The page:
The most common wood-boring pests are:

  • Wood boring weevil - most commonly found in damp joist ends. This insect is particularly fond of wet wood so as always, prevention is better than cure. As with all wood boring insects you need to treat the infestation as well as the cause to avoid repeat problems.

  • Common furniture beetle - most often found in softwoods, this beetle is less of a problem in the wood we use, but allowing your timbers to fall into disrepair will create a potential haven for this creature. Although it is unlikely to cause structural damage, the holes themselves are susceptible to water ingress which leads to further problems.

  • Deathwatch beetle - one of the most commonly found pests, particularly in wood that has a moisture content of over 14%. The Deathwatch beetle is a particular nuisance in that it attacks hardwoods and often destroys the core of the timber. Surprisingly this little creature can live for up to 10 years so can cause extensive damage over its lifetime if left untreated.

  • House Longhorn beetle - Specific to southeast England and Surrey in particular, this little critter can cause extensive damage to house timbers as it destroys the entire core of the wood, leading to significant structural problems.

Happily however, there are many treatments available for all types of wood boring insect and there are specialist companies who can advise and tackle any infestation you may notice. With all these things, prevention is the best course, so check those areas that may be most susceptible to damp and ensure all wood remains as dry as possible.

Wet and dry rot

Wet rot is more common than dry rot but typically causes less damage as it is only found in areas where timber has been consistently damp for some time. It appears as a black fungus and the wood may soon start to feel soft and spongey. If the timber dries out, it will crack and crumble with ease.

Dry rot by contrast occurs less commonly but often causes more significant damage across a wide area of timber, it not being limited to damp wood. It is most commonly seen as cracks running across the grain with pale yellow to white mycelium growth. While the timber itself remains brown, it will crumble easily as it is destroyed by the fungus.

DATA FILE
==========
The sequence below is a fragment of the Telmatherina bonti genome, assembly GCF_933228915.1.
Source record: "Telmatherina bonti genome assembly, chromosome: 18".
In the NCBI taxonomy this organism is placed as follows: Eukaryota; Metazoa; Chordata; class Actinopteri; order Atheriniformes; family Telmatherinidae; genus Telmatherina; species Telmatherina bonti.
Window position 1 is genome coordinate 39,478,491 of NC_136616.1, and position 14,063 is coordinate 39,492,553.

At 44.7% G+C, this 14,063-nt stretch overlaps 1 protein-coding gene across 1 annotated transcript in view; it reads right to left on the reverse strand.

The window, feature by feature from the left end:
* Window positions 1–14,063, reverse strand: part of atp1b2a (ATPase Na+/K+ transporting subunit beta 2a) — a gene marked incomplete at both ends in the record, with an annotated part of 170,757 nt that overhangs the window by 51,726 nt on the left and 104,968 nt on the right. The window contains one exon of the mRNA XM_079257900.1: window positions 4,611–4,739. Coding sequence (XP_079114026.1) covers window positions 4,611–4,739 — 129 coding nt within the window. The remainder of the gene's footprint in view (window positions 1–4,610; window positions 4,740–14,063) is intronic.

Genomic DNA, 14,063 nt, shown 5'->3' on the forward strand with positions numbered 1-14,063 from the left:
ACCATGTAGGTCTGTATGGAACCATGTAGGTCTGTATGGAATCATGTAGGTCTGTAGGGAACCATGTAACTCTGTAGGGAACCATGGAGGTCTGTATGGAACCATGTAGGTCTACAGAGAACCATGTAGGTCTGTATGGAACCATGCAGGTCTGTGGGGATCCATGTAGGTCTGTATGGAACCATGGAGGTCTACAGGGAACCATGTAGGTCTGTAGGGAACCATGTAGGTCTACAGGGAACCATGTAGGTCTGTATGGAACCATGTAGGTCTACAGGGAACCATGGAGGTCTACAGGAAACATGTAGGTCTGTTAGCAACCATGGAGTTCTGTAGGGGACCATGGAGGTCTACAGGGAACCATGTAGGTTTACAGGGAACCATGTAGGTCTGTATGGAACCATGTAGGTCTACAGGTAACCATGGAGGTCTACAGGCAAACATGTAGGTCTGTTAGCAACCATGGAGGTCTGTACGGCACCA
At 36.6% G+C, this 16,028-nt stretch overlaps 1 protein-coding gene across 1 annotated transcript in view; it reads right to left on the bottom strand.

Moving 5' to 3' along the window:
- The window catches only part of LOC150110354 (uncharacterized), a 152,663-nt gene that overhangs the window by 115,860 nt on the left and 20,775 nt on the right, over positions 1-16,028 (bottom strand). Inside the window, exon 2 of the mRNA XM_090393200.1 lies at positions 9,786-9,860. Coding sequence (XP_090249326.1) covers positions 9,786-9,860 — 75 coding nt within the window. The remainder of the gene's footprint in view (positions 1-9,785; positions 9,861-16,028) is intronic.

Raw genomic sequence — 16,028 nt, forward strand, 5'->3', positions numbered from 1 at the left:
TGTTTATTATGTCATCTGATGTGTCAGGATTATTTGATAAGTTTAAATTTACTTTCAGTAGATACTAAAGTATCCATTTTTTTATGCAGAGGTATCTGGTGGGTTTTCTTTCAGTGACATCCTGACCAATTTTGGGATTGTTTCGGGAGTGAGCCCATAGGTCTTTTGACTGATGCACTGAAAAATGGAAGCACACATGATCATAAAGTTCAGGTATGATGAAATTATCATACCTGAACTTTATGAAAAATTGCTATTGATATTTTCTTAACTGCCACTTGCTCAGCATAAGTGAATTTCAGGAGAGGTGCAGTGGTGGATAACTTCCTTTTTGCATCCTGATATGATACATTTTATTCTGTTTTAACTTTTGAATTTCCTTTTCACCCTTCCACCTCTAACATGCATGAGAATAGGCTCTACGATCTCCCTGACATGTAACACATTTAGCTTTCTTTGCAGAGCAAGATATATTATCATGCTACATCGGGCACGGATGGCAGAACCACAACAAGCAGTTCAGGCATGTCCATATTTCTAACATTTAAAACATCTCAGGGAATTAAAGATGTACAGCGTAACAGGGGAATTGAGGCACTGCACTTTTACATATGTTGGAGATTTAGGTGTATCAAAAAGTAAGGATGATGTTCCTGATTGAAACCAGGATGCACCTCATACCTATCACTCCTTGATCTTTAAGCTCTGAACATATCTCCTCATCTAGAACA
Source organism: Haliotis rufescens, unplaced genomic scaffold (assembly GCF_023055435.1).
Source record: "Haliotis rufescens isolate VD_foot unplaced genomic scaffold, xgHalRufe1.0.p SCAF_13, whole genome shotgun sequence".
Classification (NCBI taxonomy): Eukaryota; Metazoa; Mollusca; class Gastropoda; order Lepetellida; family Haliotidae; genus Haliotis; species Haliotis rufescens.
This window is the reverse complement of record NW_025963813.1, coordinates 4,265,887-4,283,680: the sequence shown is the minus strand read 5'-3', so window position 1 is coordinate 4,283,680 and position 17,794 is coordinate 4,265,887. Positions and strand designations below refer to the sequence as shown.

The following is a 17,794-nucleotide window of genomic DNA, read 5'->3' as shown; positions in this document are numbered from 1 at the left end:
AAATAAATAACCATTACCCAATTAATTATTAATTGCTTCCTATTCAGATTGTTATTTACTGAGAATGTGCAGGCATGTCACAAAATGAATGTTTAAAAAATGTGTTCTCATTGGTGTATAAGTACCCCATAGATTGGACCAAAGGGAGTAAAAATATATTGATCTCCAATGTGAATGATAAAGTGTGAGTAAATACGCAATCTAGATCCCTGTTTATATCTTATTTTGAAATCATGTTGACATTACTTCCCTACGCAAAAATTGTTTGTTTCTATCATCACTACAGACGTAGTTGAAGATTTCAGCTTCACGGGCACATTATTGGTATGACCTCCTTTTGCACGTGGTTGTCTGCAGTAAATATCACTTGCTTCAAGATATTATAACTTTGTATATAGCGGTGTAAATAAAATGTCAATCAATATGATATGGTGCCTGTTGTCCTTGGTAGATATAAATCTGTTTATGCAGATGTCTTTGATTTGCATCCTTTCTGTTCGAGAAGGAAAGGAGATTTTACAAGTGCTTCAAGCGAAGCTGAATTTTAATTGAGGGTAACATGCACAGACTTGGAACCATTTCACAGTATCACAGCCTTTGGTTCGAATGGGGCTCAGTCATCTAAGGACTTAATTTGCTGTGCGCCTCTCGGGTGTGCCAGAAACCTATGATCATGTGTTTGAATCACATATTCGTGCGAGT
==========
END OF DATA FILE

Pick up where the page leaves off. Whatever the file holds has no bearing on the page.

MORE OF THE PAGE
In both cases, we recommend consulting a local specialist to identify the problem, the source of the issue and to recommend the most appropriate treatment.

Moss and fungus In darker, damper parts of the cabin where less sunlight hits the building, moss and fungus can occur and this should be cleaned if any build-up starts to happen to avoid either working their way in to the timber. A pressure washer will do the trick perfectly or failing that soapy water and a brush followed by a good hose down will do just as well. A cabin should be cleaned like this at least once a year and you will soon begin to understand when and where this is most likely to occur.

Green roofs If your cabin has a green roof it will take a little care much like any other garden does. As the green roof establishes itself it will need regular watering and this should be maintained during warmer, drier months. Over time, patches may occur where certain species do not take or where wind damage occurs and these will need replacing. Similarly you may need to weed out self-seeded or other unwanted plants and a slow-release fertiliser will need to be added during growing season. Finally, debris, dead leaves and other organic matter will need clearing before they cause clogging in guttering. You can read more about green roofs and how they can significantly benefit the local wildlife as well as bring a beautiful aesthetic to your cabin here.

A close up of a sedum green roof
A green roof requires a small amount of maintenance just like any other garden

Overall, a cabin requires little but regular maintenance that is straightforward and can become an enjoyable part of owning a true log cabin. All our cabins come with the guidance on how to look after them. Maintained correctly, log cabins have been known to last more than 500 years - that’s over 16 generations. Imagine writing that into your family history...

We are an authorised supplier of Perma-chink products in the UK and Europe. If you need any advice on which products to use or wish to place and order, please see our website or give us a call.